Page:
He was born into aristocracy and had his sights set on playing music rather than playing at soldiers.

But when young Arthur Wellesley was growing up little did he know that he was to become general and defeat one of Europe’s greatest military leaders.

Born in 1769, Arthur Wellesley was born in Dublin to the Earl and Countess of Mornington.

The Iron Duke's mother dismissed her rather withdrawn fourth son as "ugly Arthur" but he would go to be hailed as a national hero.

Fatherless at an early age, and neglected by his mother, he was a reserved, withdrawn child.

When he was 15 Arthur was taken away from his unhappy life or failure at Eton with his mother complaining: "I vow to God I don't know what I shall do with my awkward son."

In the end she sent him to a French riding school which turned him into “one of the most cosmopolitan of Englishmen”, and where signs of brilliance overlooked at home were first detected.

Wishing to pursue his love of music it was only on his mother’s wishes that he joined a Highland regiment.

In some ways the youth of Wellington was similar to that of a young Corsican who too was destined for greatness.

Born in Corsica in the same year as Wellington, Napoleon was born to a relatively modest family of noble Italian ancestry.

Unlike Wellesley, Napoleon only ever wanted to be part of the military and was accepted to the elite Ecole Militaire in Paris.

It was to be the start of a career in which he would become ruler of France and her empire.

From its outset in 1789, Napoleon supported the French Revolution and would rise to prominence in the bloody chaos which followed it.

He would win campaigns for France in Italy, Egypt and lead the French in victories across Europe.

Eventually he would proclaim himself emperor but his undoing would be when he took on the Duke of Wellington who had also excelled in his military career.

Wellesley fought at Flanders in 1794, and directed the campaign in India in 1796. Knighted for his efforts, he returned to England in 1805.

He would marry his sweetheart Kitty Pakenham and was elected MP for Rye in 1806.

Within a year he was appointed Chief Secretary of Ireland by the Duke of Portland.

He continued with his military career despite his parliamentary duties, and became commander of the British Army in the Peninsular War in Spain and Portugal.

After those victories he was given the title Duke of Wellington in 1814.

But the peak of Wellington's military career came after Napoleon’s escape from Elba in 1815 where he had been in exile.

At Waterloo the two great generals both commanded armies that courageously fought under their inspiration.

Wellington’s veterans had learned much from the five years they had served under him in the Peninsular, and Napoleon had learnt nothing from those campaigns.

“Never did I see such a pounding match,” said the Duke. “Napoleon did not manoeuvre at all. He just moved off in the old style, in columns, and was driven off in the old style.”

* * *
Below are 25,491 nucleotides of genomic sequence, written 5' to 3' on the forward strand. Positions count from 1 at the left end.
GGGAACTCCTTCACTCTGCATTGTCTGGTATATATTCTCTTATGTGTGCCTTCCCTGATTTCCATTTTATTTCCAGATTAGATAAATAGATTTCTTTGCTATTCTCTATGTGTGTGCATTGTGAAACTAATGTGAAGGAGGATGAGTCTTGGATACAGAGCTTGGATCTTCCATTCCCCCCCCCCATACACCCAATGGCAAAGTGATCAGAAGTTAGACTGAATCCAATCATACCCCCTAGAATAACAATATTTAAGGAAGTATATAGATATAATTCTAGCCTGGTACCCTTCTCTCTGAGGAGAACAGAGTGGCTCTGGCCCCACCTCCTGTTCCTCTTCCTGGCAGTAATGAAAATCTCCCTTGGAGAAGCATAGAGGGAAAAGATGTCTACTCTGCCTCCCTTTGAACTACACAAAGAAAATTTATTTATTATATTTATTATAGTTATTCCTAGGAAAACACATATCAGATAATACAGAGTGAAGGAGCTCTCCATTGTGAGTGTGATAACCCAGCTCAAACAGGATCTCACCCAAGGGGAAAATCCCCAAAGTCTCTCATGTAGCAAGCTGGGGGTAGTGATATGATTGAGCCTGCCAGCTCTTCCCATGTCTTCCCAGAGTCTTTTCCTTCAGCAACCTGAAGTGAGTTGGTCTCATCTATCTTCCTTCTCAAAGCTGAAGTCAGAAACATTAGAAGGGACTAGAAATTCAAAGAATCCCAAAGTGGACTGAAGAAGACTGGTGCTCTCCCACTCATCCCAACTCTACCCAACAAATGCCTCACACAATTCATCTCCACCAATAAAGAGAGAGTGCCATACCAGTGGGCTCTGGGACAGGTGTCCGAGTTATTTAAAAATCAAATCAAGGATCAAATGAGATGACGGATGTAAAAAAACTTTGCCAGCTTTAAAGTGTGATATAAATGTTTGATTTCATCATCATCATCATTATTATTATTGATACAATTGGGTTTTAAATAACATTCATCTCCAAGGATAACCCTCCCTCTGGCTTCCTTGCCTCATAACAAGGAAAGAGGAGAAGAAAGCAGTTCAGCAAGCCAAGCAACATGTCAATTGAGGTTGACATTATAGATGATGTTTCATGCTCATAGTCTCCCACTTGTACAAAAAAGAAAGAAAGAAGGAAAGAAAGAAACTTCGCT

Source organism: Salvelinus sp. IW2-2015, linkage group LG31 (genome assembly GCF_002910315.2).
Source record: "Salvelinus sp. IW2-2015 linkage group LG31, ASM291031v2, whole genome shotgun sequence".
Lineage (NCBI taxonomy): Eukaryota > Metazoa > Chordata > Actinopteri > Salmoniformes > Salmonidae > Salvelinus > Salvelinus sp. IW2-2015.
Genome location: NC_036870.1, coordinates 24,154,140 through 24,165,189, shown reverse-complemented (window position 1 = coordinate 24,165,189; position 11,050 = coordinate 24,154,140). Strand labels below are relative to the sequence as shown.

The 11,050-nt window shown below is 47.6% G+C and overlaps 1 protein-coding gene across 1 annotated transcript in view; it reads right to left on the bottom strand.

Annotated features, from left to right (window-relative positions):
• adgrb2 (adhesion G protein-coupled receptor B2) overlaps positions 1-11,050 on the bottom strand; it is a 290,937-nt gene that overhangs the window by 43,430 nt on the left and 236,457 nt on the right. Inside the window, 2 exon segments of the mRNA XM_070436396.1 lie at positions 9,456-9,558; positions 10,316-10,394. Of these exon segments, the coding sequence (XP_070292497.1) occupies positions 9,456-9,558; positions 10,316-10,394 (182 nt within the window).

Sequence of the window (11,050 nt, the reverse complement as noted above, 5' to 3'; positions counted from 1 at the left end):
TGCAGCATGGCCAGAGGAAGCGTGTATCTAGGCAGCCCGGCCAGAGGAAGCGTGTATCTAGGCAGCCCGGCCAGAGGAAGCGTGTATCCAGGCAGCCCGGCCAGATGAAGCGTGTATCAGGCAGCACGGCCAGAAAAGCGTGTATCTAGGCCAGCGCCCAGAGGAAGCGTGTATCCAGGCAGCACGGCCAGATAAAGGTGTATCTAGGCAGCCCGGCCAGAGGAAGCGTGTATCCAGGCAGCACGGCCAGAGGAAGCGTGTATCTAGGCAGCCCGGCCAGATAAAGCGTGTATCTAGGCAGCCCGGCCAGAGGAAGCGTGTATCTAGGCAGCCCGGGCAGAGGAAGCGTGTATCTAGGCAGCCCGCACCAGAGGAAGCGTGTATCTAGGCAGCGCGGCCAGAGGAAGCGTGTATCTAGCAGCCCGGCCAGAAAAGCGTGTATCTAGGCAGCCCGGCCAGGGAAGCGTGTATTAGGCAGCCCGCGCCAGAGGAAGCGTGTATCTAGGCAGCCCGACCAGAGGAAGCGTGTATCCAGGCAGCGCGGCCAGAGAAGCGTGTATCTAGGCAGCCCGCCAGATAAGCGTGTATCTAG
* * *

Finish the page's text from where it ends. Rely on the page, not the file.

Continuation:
Wellington seemed to be everywhere on the battlefield and his officers had a notion that while he was visible nothing could go wrong.

However, in the Duke of Wellington brought a revulsion from the slaughter of war. “I hope to God I have fought my last battle,” he said.

When he returned to Britain he was treated as a hero, formally honoured, and presented with both an estate in Hampshire at Stratfield Saye and a fortune of £400,000.

From the time he was commissioned as ensign in 1787 until the withdrawal of the army of occupation from France in 1818, Wellington spent most of his life abroad.

It was only after the Napoleonic wars that he was able to get to know his own country well.

But it could not be said that he ever settled down on his Hampshire estate. He was far too busy, as Commander-in-Chief, as Prime Minister, and, when he had ceased to lead the Tories, as Cabinet Minister. In his extreme old age he organised the defence of London against the Chartists.

And besides these high responsibilities, he held many smaller offices, including the Lord Lieutenancy of Hampshire, the duties of which he discharged with as much attention to detail as characterised his conduct of a campaign.

Faced with these duties the Duke found happiness and solace in the Hampshire countryside.

After years serving in diplomatic roles the Duke of Wellington finally became Prime Minister in 1828.

One of his first achievements was overseeing Catholic emancipation in 1829, the granting of almost full civil rights to Catholics in the United Kingdom.

But for the majority of his political career he was very conservative; known for his measures to repress reform.

His opposition to reform caused his popularity to plummet to such an extent that crowds gathered to throw missiles at his London home, Apsley House.

After defeat in the Commons, the duke resigned, although he continued to fight reform in opposition.

He eventually became Foreign Secretary and later Leader of the House of Lords but retired from politics in 1846.

In 1848 he organised a military force to protect London against possible Chartist revolutionary violence at Kennington Common.

His old soldiers were ever in his thoughts. He kept a supply of sovereigns in his waistcoat pocket in case he met a man who had served under him.

Many veterans visited him at Stratfield Saye and according to a member of staff "the Duke was very good to them, would talk to them and give them dinner and money."

Arthur Wellesley, the first Duke of Wellington, died in September 1852 after a series of seizures. He was 83.

After lying in state in London, he was buried at St Paul’s Cathedral.

His long, crowded life linked two sharply contrasting worlds: the world of 18th century England, aristocratic, cultured and slow-moving, and that Early Victorian world of railway trains and steamships, reform, expansion and experiment, with which the old hero never really came to terms.